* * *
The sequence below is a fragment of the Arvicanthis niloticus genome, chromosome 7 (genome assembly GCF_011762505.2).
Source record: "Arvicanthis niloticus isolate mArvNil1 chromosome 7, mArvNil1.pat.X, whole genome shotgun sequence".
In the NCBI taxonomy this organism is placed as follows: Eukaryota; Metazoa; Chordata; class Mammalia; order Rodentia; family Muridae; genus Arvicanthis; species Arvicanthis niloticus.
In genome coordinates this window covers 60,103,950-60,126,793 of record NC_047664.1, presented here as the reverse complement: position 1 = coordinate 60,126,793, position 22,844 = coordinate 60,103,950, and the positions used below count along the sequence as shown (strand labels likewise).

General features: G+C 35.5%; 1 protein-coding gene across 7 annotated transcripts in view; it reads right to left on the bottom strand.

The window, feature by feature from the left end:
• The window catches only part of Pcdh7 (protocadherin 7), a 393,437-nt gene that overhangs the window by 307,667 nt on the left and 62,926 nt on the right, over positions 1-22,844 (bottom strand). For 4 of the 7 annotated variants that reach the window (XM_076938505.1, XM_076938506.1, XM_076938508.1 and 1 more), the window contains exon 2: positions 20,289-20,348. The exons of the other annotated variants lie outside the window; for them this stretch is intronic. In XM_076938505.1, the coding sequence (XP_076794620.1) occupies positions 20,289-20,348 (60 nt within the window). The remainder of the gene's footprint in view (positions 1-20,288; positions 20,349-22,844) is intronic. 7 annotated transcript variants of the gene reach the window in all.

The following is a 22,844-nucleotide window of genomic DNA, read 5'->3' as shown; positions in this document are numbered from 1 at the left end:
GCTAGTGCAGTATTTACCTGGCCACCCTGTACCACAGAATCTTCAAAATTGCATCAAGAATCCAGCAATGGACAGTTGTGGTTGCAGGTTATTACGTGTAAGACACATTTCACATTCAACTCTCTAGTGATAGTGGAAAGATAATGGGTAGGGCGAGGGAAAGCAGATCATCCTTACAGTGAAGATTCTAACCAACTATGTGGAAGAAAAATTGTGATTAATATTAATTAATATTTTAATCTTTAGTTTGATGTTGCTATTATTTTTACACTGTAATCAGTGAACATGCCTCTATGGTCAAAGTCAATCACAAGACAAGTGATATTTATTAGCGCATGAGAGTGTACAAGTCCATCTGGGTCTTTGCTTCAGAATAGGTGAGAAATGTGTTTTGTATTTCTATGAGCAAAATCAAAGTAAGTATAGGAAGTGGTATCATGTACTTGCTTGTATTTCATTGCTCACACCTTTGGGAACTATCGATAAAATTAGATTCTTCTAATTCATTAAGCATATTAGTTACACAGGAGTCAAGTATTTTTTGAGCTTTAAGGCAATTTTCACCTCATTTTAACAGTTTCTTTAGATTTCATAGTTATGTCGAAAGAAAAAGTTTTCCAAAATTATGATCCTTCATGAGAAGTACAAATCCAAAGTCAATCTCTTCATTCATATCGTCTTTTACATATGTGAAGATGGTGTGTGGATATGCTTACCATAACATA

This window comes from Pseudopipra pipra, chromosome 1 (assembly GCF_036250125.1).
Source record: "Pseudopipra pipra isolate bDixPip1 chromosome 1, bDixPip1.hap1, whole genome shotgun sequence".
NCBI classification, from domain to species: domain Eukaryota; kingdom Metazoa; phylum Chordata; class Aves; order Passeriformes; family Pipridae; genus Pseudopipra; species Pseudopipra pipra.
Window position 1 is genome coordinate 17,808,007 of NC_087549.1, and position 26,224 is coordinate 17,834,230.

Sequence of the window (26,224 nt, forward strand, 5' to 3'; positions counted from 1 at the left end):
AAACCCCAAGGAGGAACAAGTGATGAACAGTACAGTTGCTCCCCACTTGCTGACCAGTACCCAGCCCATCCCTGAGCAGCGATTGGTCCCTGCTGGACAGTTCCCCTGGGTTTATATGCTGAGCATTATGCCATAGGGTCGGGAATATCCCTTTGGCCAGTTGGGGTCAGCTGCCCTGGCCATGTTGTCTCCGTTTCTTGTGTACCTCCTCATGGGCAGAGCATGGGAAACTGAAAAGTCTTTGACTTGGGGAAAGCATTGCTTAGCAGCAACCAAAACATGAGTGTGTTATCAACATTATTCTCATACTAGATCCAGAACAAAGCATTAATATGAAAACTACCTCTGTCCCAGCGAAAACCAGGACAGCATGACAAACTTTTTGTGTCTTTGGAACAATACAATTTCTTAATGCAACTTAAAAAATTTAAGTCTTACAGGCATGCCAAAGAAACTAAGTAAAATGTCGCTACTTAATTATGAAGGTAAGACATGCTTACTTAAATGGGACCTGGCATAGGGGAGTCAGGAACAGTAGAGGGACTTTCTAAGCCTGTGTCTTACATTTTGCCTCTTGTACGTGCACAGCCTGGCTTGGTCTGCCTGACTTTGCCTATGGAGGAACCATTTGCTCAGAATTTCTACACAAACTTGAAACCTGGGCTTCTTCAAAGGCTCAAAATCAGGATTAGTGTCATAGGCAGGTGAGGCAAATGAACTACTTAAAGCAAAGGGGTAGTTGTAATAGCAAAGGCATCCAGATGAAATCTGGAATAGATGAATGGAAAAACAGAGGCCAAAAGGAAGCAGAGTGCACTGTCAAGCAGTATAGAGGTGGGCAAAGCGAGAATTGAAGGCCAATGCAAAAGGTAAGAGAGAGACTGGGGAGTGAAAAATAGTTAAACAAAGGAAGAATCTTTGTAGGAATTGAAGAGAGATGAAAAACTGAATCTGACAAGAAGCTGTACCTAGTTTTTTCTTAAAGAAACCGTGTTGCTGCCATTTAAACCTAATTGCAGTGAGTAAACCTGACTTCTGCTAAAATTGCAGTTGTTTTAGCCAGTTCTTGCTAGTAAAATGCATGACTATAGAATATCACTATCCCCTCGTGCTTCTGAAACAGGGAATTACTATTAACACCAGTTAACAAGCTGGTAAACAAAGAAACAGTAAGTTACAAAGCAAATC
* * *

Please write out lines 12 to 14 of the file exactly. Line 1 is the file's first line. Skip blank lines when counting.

NCBI classification, from domain to species: domain Eukaryota; kingdom Metazoa; phylum Chordata; class Aves; order Passeriformes; family Pipridae; genus Pseudopipra; species Pseudopipra pipra.
Window position 1 is genome coordinate 17,808,007 of NC_087549.1, and position 26,224 is coordinate 17,834,230.

Sequence of the window (26,224 nt, forward strand, 5' to 3'; positions counted from 1 at the left end):